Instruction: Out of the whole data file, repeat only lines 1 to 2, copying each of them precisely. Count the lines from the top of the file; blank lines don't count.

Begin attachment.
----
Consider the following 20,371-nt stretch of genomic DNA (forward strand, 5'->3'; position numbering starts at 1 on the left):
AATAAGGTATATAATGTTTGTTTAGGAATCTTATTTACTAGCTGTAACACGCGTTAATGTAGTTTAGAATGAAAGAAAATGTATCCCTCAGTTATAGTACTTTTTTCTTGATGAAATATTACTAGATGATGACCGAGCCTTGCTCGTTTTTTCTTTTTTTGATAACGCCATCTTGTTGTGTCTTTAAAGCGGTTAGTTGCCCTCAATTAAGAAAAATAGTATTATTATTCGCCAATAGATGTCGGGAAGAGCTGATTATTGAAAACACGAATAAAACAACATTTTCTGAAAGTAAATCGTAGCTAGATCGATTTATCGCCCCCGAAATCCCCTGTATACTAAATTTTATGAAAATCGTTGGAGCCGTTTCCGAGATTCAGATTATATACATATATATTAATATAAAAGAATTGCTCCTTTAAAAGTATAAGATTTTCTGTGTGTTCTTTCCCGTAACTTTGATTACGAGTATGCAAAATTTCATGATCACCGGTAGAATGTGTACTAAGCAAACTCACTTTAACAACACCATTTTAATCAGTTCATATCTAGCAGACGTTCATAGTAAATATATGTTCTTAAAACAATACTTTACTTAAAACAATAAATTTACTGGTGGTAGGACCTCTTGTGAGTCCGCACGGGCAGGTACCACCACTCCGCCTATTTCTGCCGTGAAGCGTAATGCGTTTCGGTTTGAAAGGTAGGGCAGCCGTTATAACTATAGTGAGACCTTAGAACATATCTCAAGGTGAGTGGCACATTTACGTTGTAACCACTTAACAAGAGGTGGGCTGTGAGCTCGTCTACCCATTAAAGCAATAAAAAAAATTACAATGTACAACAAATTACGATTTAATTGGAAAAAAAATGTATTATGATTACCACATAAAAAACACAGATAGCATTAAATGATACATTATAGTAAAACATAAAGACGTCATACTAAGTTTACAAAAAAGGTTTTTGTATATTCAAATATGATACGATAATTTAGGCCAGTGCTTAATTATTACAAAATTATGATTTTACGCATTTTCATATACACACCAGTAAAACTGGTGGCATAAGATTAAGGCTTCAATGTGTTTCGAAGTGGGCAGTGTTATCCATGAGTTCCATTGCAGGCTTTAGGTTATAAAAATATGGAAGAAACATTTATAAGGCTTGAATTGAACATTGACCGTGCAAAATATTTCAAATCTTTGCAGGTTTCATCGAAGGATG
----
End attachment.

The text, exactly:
Consider the following 20,371-nt stretch of genomic DNA (forward strand, 5'->3'; position numbering starts at 1 on the left):
AATAAGGTATATAATGTTTGTTTAGGAATCTTATTTACTAGCTGTAACACGCGTTAATGTAGTTTAGAATGAAAGAAAATGTATCCCTCAGTTATAGTACTTTTTTCTTGATGAAATATTACTAGATGATGACCGAGCCTTGCTCGTTTTTTCTTTTTTTGATAACGCCATCTTGTTGTGTCTTTAAAGCGGTTAGTTGCCCTCAATTAAGAAAAATAGTATTATTATTCGCCAATAGATGTCGGGAAGAGCTGATTATTGAAAACACGAATAAAACAACATTTTCTGAAAGTAAATCGTAGCTAGATCGATTTATCGCCCCCGAAATCCCCTGTATACTAAATTTTATGAAAATCGTTGGAGCCGTTTCCGAGATTCAGATTATATACATATATATTAATATAAAAGAATTGCTCCTTTAAAAGTATAAGATTTTCTGTGTGTTCTTTCCCGTAACTTTGATTACGAGTATGCAAAATTTCATGATCACCGGTAGAATGTGTACTAAGCAAACTCACTTTAACAACACCATTTTAATCAGTTCATATCTAGCAGACGTTCATAGTAAATATATGTTCTTAAAACAATACTTTACTTAAAACAATAAATTTACTGGTGGTAGGACCTCTTGTGAGTCCGCACGGGCAGGTACCACCACTCCGCCTATTTCTGCCGTGAAGCGTAATGCGTTTCGGTTTGAAAGGTAGGGCAGCCGTTATAACTATAGTGAGACCTTAGAACATATCTCAAGGTGAGTGGCACATTTACGTTGTAACCACTTAACAAGAGGTGGGCTGTGAGCTCGTCTACCCATTAAAGCAATAAAAAAAATTACAATGTACAACAAATTACGATTTAATTGGAAAAAAAATGTATTATGATTACCACATAAAAAACACAGATAGCATTAAATGATACATTATAGTAAAACATAAAGACGTCATACTAAGTTTACAAAAAAGGTTTTTGTATATTCAAATATGATACGATAATTTAGGCCAGTGCTTAATTATTACAAAATTATGATTTTACGCATTTTCATATACACACCAGTAAAACTGGTGGCATAAGATTAAGGCTTCAATGTGTTTCGAAGTGGGCAGTGTTATCCATGAGTTCCATTGCAGGCTTTAGGTTATAAAAATATGGAAGAAACATTTATAAGGCTTGAATTGAACATTGACCGTGCAAAATATTTCAAATCTTTGCAGGTTTCATCGAAGGATG